Monday, February 19, 2018

Douglas Messerli l "Slipping Again" (on lyricist John Latouche), book kby Howard Pollack

SLIPPING AGAIN
By Douglas Messerli

Howard Pollack The Ballad of John Latouche: An American Lyricist’s Life and Work (New York: Oxford University Press, 2017)

Pollack’s wonderful new biography of lyricist/poet John Latouche is, at times, frustratingly academic in its often-overbearing detail of somewhat insignificant facts and is not the most gloriously written book one has read—but it is so utterly fascinating and revealing that one can forgive most of its flaws.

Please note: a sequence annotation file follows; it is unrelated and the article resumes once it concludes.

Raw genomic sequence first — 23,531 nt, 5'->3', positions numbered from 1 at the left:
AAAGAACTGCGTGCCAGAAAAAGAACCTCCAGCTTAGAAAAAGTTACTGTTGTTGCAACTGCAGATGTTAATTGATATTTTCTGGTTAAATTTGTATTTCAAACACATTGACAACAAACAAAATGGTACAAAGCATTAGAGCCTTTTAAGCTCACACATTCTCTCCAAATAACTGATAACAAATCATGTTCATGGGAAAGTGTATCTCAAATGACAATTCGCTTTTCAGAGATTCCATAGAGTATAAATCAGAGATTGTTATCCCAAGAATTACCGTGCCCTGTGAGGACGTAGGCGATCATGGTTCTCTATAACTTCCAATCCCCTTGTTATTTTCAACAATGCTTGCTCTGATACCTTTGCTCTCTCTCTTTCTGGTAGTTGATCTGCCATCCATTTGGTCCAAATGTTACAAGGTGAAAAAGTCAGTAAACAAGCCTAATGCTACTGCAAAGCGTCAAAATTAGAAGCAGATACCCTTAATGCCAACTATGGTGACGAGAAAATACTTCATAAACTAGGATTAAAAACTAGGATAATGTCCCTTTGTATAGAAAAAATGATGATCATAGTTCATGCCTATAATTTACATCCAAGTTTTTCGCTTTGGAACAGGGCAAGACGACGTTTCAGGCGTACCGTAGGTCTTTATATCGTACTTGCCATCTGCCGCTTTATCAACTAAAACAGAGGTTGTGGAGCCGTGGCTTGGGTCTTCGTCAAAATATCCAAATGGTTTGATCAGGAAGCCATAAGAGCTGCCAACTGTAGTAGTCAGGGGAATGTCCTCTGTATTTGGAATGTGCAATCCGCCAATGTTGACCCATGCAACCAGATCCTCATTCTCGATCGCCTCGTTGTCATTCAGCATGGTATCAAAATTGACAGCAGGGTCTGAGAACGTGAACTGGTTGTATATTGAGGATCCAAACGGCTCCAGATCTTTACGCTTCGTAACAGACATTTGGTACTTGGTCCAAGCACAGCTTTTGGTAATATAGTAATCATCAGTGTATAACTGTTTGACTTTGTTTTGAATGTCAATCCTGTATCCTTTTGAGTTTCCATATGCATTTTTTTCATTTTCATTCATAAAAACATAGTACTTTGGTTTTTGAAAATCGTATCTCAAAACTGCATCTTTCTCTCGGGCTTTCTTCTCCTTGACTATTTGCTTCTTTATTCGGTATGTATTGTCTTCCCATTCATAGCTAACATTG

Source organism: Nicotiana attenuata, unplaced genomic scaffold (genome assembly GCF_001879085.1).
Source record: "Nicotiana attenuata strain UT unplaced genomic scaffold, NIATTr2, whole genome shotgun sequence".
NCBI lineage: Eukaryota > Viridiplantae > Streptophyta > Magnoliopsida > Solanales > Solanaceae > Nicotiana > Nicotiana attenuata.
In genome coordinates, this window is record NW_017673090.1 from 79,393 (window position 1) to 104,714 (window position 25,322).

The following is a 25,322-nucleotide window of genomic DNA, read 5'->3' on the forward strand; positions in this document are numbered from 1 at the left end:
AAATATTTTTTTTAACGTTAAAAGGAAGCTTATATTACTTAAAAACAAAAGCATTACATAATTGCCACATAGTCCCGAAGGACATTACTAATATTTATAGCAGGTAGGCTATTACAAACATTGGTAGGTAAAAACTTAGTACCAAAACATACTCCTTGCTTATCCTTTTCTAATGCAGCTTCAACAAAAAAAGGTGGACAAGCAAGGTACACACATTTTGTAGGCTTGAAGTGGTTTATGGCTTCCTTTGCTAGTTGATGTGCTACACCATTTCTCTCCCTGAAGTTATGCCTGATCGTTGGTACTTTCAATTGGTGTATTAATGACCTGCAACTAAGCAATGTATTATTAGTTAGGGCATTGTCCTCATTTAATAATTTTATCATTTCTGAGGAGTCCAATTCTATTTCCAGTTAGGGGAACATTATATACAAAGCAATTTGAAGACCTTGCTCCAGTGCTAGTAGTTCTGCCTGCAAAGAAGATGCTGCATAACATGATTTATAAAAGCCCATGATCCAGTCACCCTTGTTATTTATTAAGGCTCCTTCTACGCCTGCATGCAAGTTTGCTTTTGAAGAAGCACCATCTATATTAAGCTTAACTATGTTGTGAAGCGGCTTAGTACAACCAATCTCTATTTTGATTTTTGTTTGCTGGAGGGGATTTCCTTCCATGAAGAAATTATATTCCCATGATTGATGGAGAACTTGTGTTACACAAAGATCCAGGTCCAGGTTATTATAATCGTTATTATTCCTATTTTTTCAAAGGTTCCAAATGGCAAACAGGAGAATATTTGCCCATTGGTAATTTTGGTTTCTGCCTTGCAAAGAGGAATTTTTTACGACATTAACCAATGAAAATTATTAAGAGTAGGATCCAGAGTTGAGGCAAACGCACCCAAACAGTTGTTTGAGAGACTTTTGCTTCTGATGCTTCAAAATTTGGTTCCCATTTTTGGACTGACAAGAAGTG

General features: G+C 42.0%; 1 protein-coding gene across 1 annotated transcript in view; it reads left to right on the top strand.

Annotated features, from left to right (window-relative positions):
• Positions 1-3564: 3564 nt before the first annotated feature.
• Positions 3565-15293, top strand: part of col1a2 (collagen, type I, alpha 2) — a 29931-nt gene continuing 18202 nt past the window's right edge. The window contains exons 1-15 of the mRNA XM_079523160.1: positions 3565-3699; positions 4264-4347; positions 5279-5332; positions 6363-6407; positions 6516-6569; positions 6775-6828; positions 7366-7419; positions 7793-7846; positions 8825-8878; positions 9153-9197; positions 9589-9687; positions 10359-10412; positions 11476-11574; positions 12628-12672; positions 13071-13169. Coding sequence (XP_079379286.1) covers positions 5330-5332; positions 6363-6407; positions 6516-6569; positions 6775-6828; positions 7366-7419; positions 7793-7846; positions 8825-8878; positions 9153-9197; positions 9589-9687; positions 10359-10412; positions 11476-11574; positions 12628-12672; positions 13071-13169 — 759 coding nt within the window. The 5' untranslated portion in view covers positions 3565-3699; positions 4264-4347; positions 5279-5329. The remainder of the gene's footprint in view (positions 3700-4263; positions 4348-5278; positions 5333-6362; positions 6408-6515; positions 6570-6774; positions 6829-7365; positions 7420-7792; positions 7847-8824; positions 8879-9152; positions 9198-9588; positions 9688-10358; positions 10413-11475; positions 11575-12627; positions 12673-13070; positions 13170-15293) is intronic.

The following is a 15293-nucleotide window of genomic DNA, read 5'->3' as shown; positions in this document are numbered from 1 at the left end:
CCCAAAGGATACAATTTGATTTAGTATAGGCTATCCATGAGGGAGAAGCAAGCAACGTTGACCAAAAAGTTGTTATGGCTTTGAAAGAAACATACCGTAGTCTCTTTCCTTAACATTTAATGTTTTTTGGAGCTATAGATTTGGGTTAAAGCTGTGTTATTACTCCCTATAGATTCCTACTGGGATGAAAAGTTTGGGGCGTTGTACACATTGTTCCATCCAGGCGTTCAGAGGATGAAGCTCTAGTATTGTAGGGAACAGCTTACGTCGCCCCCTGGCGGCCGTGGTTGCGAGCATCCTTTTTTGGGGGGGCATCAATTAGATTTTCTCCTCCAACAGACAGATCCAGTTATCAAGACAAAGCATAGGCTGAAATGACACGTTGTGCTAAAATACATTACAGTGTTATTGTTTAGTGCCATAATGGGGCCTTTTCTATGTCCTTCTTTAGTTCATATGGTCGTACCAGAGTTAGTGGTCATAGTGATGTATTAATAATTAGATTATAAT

First of all, a man who was fairly close friends with most of the major composers of the day, including Aaron Copland, Leonard Bernstein, Vernon Duke, Virgil Thompson, Marc Blitzstein, Duke Ellington, Jerome Moross, Ned Rorem, Harold Arlen, Douglas Moore, John Cage, and so many more; who was a confidente to writers spanning from James Branch Cabell and Tennessee Williams (he introduced the playwright to his to his longtime companion) to Gore Vidal, Carson McCullers, Truman Capote, Frank O’Hara, Jane and Paul Bowles, W. H. Auden—he even briefly shared the famous Brooklyn house where the Bowles’ and Auden lived—William S. Burroughs, John Ashbery, and E. E. Cummings, artists and gallerists such as Larry Rivers and John Bernard Myers, and who was the companion of poet Kenward Elmslie for the last five years of his life; and who  simultaneously was great friends with numerous New York social figures—all of whom, except for a very few, thought him witty, entertaining, and utterly fascinating, even if— they nearly all agreed—he could be completely demanding and self-centric, is simply someone worth documenting.